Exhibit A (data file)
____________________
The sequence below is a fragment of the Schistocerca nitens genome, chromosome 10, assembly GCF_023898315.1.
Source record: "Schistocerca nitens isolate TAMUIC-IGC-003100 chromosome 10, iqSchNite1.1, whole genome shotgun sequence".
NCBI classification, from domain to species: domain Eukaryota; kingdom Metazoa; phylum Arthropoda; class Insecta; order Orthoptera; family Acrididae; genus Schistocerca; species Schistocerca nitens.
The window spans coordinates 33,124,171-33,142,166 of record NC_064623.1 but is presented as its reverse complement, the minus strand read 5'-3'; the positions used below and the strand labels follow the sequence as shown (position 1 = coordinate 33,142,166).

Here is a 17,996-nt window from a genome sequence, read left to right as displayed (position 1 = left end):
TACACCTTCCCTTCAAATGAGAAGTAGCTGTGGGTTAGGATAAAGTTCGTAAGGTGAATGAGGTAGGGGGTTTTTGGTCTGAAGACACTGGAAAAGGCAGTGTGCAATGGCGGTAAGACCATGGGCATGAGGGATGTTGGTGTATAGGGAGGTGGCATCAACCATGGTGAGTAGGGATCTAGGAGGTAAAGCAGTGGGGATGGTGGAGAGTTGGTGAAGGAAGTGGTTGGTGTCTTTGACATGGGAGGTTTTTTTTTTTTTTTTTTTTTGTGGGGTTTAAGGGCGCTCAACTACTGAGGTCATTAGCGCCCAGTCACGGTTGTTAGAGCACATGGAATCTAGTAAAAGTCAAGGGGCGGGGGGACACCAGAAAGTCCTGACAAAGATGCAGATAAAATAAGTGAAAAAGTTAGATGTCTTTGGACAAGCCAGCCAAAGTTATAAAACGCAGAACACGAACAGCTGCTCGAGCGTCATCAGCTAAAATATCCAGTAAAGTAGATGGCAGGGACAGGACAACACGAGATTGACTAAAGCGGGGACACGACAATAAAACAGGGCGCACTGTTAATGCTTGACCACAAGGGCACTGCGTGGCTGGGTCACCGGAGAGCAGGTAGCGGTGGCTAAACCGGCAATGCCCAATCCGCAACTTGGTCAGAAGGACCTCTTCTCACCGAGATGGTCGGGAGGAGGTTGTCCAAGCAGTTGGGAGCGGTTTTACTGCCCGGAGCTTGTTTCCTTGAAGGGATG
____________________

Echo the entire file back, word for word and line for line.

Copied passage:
The sequence below is a fragment of the Schistocerca nitens genome, chromosome 10, assembly GCF_023898315.1.
Source record: "Schistocerca nitens isolate TAMUIC-IGC-003100 chromosome 10, iqSchNite1.1, whole genome shotgun sequence".
NCBI classification, from domain to species: domain Eukaryota; kingdom Metazoa; phylum Arthropoda; class Insecta; order Orthoptera; family Acrididae; genus Schistocerca; species Schistocerca nitens.
The window spans coordinates 33,124,171-33,142,166 of record NC_064623.1 but is presented as its reverse complement, the minus strand read 5'-3'; the positions used below and the strand labels follow the sequence as shown (position 1 = coordinate 33,142,166).

Here is a 17,996-nt window from a genome sequence, read left to right as displayed (position 1 = left end):
TACACCTTCCCTTCAAATGAGAAGTAGCTGTGGGTTAGGATAAAGTTCGTAAGGTGAATGAGGTAGGGGGTTTTTGGTCTGAAGACACTGGAAAAGGCAGTGTGCAATGGCGGTAAGACCATGGGCATGAGGGATGTTGGTGTATAGGGAGGTGGCATCAACCATGGTGAGTAGGGATCTAGGAGGTAAAGCAGTGGGGATGGTGGAGAGTTGGTGAAGGAAGTGGTTGGTGTCTTTGACATGGGAGGTTTTTTTTTTTTTTTTTTTTTGTGGGGTTTAAGGGCGCTCAACTACTGAGGTCATTAGCGCCCAGTCACGGTTGTTAGAGCACATGGAATCTAGTAAAAGTCAAGGGGCGGGGGGACACCAGAAAGTCCTGACAAAGATGCAGATAAAATAAGTGAAAAAGTTAGATGTCTTTGGACAAGCCAGCCAAAGTTATAAAACGCAGAACACGAACAGCTGCTCGAGCGTCATCAGCTAAAATATCCAGTAAAGTAGATGGCAGGGACAGGACAACACGAGATTGACTAAAGCGGGGACACGACAATAAAACAGGGCGCACTGTTAATGCTTGACCACAAGGGCACTGCGTGGCTGGGTCACCGGAGAGCAGGTAGCGGTGGCTAAACCGGCAATGCCCAATCCGCAACTTGGTCAGAAGGACCTCTTCTCACCGAGATGGTCGGGAGGAGGTTGTCCAAGCAGTTGGGAGCGGTTTTACTGCCCGGAGCTTGTTTCCTTGAAGGGATG